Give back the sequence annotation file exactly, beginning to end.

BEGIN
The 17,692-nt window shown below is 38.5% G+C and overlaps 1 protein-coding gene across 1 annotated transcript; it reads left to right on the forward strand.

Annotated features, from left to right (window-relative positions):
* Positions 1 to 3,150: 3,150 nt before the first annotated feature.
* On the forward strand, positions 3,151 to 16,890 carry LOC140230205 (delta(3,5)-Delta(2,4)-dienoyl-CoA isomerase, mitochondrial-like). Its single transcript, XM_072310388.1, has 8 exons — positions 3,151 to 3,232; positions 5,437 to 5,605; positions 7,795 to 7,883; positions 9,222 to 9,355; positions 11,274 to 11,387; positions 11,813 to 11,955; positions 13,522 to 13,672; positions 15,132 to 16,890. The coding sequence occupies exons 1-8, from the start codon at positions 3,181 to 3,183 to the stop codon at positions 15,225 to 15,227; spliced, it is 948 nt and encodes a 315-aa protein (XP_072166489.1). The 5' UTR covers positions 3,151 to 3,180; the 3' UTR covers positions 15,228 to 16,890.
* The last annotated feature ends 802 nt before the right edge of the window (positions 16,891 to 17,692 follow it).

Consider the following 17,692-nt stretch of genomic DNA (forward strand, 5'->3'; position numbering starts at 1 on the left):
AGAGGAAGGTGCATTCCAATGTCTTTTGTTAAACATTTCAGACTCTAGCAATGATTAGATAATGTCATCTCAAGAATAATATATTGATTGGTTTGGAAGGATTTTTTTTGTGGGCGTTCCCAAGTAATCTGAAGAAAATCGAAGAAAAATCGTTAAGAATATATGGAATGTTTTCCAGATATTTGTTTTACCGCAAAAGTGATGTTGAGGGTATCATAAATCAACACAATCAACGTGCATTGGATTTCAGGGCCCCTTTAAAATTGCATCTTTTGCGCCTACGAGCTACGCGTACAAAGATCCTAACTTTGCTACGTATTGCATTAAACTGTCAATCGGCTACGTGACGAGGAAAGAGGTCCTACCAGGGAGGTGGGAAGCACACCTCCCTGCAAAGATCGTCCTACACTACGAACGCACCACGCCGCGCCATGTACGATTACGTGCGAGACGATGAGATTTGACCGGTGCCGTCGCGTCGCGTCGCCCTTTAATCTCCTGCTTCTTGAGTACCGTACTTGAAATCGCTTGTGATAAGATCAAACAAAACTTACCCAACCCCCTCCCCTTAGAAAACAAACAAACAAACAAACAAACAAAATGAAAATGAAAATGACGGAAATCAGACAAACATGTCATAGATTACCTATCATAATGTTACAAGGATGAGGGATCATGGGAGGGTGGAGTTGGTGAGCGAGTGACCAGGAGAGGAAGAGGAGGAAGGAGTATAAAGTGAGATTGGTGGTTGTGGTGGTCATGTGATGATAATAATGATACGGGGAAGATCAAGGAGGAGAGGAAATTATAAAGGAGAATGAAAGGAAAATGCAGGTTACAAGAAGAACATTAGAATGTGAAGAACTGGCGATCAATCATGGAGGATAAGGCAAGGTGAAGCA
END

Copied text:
The 17,692-nt window shown below is 38.5% G+C and overlaps 1 protein-coding gene across 1 annotated transcript; it reads left to right on the forward strand.

Annotated features, from left to right (window-relative positions):
* Positions 1 to 3,150: 3,150 nt before the first annotated feature.
* On the forward strand, positions 3,151 to 16,890 carry LOC140230205 (delta(3,5)-Delta(2,4)-dienoyl-CoA isomerase, mitochondrial-like). Its single transcript, XM_072310388.1, has 8 exons — positions 3,151 to 3,232; positions 5,437 to 5,605; positions 7,795 to 7,883; positions 9,222 to 9,355; positions 11,274 to 11,387; positions 11,813 to 11,955; positions 13,522 to 13,672; positions 15,132 to 16,890. The coding sequence occupies exons 1-8, from the start codon at positions 3,181 to 3,183 to the stop codon at positions 15,225 to 15,227; spliced, it is 948 nt and encodes a 315-aa protein (XP_072166489.1). The 5' UTR covers positions 3,151 to 3,180; the 3' UTR covers positions 15,228 to 16,890.
* The last annotated feature ends 802 nt before the right edge of the window (positions 16,891 to 17,692 follow it).

Consider the following 17,692-nt stretch of genomic DNA (forward strand, 5'->3'; position numbering starts at 1 on the left):
AGAGGAAGGTGCATTCCAATGTCTTTTGTTAAACATTTCAGACTCTAGCAATGATTAGATAATGTCATCTCAAGAATAATATATTGATTGGTTTGGAAGGATTTTTTTTGTGGGCGTTCCCAAGTAATCTGAAGAAAATCGAAGAAAAATCGTTAAGAATATATGGAATGTTTTCCAGATATTTGTTTTACCGCAAAAGTGATGTTGAGGGTATCATAAATCAACACAATCAACGTGCATTGGATTTCAGGGCCCCTTTAAAATTGCATCTTTTGCGCCTACGAGCTACGCGTACAAAGATCCTAACTTTGCTACGTATTGCATTAAACTGTCAATCGGCTACGTGACGAGGAAAGAGGTCCTACCAGGGAGGTGGGAAGCACACCTCCCTGCAAAGATCGTCCTACACTACGAACGCACCACGCCGCGCCATGTACGATTACGTGCGAGACGATGAGATTTGACCGGTGCCGTCGCGTCGCGTCGCCCTTTAATCTCCTGCTTCTTGAGTACCGTACTTGAAATCGCTTGTGATAAGATCAAACAAAACTTACCCAACCCCCTCCCCTTAGAAAACAAACAAACAAACAAACAAACAAAATGAAAATGAAAATGACGGAAATCAGACAAACATGTCATAGATTACCTATCATAATGTTACAAGGATGAGGGATCATGGGAGGGTGGAGTTGGTGAGCGAGTGACCAGGAGAGGAAGAGGAGGAAGGAGTATAAAGTGAGATTGGTGGTTGTGGTGGTCATGTGATGATAATAATGATACGGGGAAGATCAAGGAGGAGAGGAAATTATAAAGGAGAATGAAAGGAAAATGCAGGTTACAAGAAGAACATTAGAATGTGAAGAACTGGCGATCAATCATGGAGGATAAGGCAAGGTGAAGCA